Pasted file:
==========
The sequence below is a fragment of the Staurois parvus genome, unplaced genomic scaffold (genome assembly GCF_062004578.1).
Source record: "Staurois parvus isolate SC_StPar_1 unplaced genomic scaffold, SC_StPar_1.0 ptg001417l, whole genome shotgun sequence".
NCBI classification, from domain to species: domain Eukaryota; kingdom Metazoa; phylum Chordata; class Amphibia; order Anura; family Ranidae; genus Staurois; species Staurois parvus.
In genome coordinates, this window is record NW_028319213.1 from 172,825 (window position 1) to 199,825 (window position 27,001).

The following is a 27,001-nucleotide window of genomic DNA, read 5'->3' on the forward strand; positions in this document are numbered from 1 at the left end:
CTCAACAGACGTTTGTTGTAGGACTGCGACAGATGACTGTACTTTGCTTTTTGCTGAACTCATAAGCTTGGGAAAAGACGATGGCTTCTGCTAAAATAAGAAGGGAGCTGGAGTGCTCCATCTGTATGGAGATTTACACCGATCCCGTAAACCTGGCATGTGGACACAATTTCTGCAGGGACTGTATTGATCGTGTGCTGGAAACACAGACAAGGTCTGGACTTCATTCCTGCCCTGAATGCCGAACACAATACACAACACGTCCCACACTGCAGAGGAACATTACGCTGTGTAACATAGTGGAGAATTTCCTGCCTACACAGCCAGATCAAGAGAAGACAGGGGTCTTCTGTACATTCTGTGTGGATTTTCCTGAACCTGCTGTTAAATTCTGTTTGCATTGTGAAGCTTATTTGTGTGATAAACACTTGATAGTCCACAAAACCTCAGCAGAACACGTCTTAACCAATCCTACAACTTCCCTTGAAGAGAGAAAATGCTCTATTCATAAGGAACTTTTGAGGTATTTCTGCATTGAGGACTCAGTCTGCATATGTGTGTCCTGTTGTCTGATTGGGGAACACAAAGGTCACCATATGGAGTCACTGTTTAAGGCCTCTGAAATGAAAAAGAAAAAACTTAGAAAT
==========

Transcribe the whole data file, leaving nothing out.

The sequence below is a fragment of the Staurois parvus genome, unplaced genomic scaffold (genome assembly GCF_062004578.1).
Source record: "Staurois parvus isolate SC_StPar_1 unplaced genomic scaffold, SC_StPar_1.0 ptg001417l, whole genome shotgun sequence".
NCBI classification, from domain to species: domain Eukaryota; kingdom Metazoa; phylum Chordata; class Amphibia; order Anura; family Ranidae; genus Staurois; species Staurois parvus.
In genome coordinates, this window is record NW_028319213.1 from 172,825 (window position 1) to 199,825 (window position 27,001).

The following is a 27,001-nucleotide window of genomic DNA, read 5'->3' on the forward strand; positions in this document are numbered from 1 at the left end:
CTCAACAGACGTTTGTTGTAGGACTGCGACAGATGACTGTACTTTGCTTTTTGCTGAACTCATAAGCTTGGGAAAAGACGATGGCTTCTGCTAAAATAAGAAGGGAGCTGGAGTGCTCCATCTGTATGGAGATTTACACCGATCCCGTAAACCTGGCATGTGGACACAATTTCTGCAGGGACTGTATTGATCGTGTGCTGGAAACACAGACAAGGTCTGGACTTCATTCCTGCCCTGAATGCCGAACACAATACACAACACGTCCCACACTGCAGAGGAACATTACGCTGTGTAACATAGTGGAGAATTTCCTGCCTACACAGCCAGATCAAGAGAAGACAGGGGTCTTCTGTACATTCTGTGTGGATTTTCCTGAACCTGCTGTTAAATTCTGTTTGCATTGTGAAGCTTATTTGTGTGATAAACACTTGATAGTCCACAAAACCTCAGCAGAACACGTCTTAACCAATCCTACAACTTCCCTTGAAGAGAGAAAATGCTCTATTCATAAGGAACTTTTGAGGTATTTCTGCATTGAGGACTCAGTCTGCATATGTGTGTCCTGTTGTCTGATTGGGGAACACAAAGGTCACCATATGGAGTCACTGTTTAAGGCCTCTGAAATGAAAAAGAAAAAACTTAGAAAT